Tanasia Miles felt the pop.
Just 30 seconds into her first scrimmage following a summer knee injury, the varsity basketball player took a shove from an opponent. Then a junior at The King’s Christian Academy in Callaway, Tanasia had been “feeling good, dribbling, warming up” before she felt the burst of pain and fell during a November 2016 game.
“I went to get back up, as I’d done many times before — but I couldn’t get back up,” she said.
Her parents, Tony and Denise, are their daughter’s greatest supporters, along with her brother, Tylik, who looks up to his big sister; her father is also a coach. After months of physical therapy and hard work to get back in shape following the knee injury, the Great Mills family was in disbelief that Tanasia could be seriously hurt again.
“Why is this happening to me?” Tanasia remembers asking her father.
“As a coach, I’ve always tried to have the answers for her,” said Tony, who witnessed his daughter’s injury from the bench. “But as her father, I didn’t have an answer to that. It made me feel vulnerable. She was in tears; I was almost in tears. After all her hard work, thinking about colleges — her mother and I, we just wondered, what is this going to do to her future?”
The varsity captain actually stayed to watch the game until the third quarter, when the pain became overwhelming. Tanasia was brought to the Emergency Department of MedStar St. Mary’s Hospital, where her knee was placed in a brace. She was able to get around on crutches as the family waited for the results of an MRI to reveal the extent of her injury.
Meeting with Emmanuel Atiemo, MD, orthopaedic surgeon and member of the MedStar Sports Medicine team, Tanasia received the news no athlete wants to hear: she’d torn her anterior cruciate ligament (ACL), a knee injury typically requiring surgery to repair the unstable joint.
Given the telltale “pop” Tanasia had felt, this was not unexpected. Still, she recalled, “When Dr. Atiemo told me I tore my ACL, I just got quiet.”
Then, as with other challenges the 17-year-old has faced, she and her parents got down to work.
Tanasia’s surgery took place on a Friday in December 2016. By that Monday, she was back to working hard in physical therapy — a display of the dedication Tanasia has always exhibited starting when she first asked to take up basketball in fifth grade.
Denise accompanied Tanasia to therapy sessions, recording video of her workouts so they could be carefully replicated at home. The goal was always to make sure Tanasia could get back to safely doing what she loved.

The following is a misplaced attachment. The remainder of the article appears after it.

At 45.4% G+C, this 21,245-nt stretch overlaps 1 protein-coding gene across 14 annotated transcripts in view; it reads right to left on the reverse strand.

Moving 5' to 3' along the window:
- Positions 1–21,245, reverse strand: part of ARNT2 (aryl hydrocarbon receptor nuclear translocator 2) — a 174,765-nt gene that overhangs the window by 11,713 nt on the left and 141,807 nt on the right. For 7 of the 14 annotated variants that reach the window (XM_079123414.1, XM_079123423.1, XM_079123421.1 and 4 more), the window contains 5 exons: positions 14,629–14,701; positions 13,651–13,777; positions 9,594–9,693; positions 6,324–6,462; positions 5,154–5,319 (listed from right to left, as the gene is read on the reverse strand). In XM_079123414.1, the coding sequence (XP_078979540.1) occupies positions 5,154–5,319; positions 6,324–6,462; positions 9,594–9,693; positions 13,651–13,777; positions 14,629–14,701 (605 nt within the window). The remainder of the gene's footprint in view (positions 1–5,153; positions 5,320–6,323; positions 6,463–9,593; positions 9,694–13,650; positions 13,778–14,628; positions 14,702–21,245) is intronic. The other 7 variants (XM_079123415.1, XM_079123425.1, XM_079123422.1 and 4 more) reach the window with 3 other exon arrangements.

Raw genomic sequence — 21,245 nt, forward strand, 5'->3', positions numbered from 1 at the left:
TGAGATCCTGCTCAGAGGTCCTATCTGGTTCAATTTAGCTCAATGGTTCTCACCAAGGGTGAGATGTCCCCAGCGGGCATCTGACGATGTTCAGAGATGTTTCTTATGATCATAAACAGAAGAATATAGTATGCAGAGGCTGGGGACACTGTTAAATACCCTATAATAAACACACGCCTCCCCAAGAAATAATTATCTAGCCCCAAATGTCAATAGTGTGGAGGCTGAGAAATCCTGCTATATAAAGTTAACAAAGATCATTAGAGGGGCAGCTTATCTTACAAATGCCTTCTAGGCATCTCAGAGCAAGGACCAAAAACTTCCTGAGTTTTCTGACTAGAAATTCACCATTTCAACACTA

“As soon as she could walk, we were back to playing basketball,” said Tony. “Whatever Dr. Atiemo told us Tanasia was ready to do, we were doing it.”
Tanasia focused on strength and conditioning as well as agility training, getting back on a treadmill at home between physical therapy sessions. She continued to serve as captain of the varsity team her junior year, receiving the “most inspirational” award at the end-of-year banquet.
Following her longtime mentor, Coach Toyja Somerville, Tanasia began her senior year at St. Mary’s Ryken High School in Leonardtown. She looks forward to an active basketball season after a tumultuous start to 2017.
Off the court, Tanasia is a debutante in the Nu Zeta Omega Chapter of Alpha Kappa Alpha Sorority, Inc., volunteering more than 200 hours of community service this year. She was nominated for “Tomorrow’s Woman” in 2017 by the St. Mary’s County Commission for Women, and has earned many accolades as a most valuable player and beyond. Her future plans include studying sports management in college before going on to play professional basketball overseas.
The Miles family is grateful for the community support they received after Tanasia’s injury, as well as Dr. Atiemo’s calming presence as he helped guide the student athlete back to health.
“Dr. Atiemo was very reassuring and really took the time to explain the whole surgery to us,” Tony said. “If we had questions, we called the office, and he was very responsive. He talked about other players who have experienced this and came back [from it], saying, ‘Look at them now.’”
Some examples? Tom Brady. Alex Morgan. Rob Gronkowski.
A year after her ACL tear, the Ryken senior now says she’s “feeling great and 100 percent ready to go.”
Add Tanasia Miles to that list.
Visit MedStarStMarys.org/SportsMed to learn more about our specialists and common sports injuries.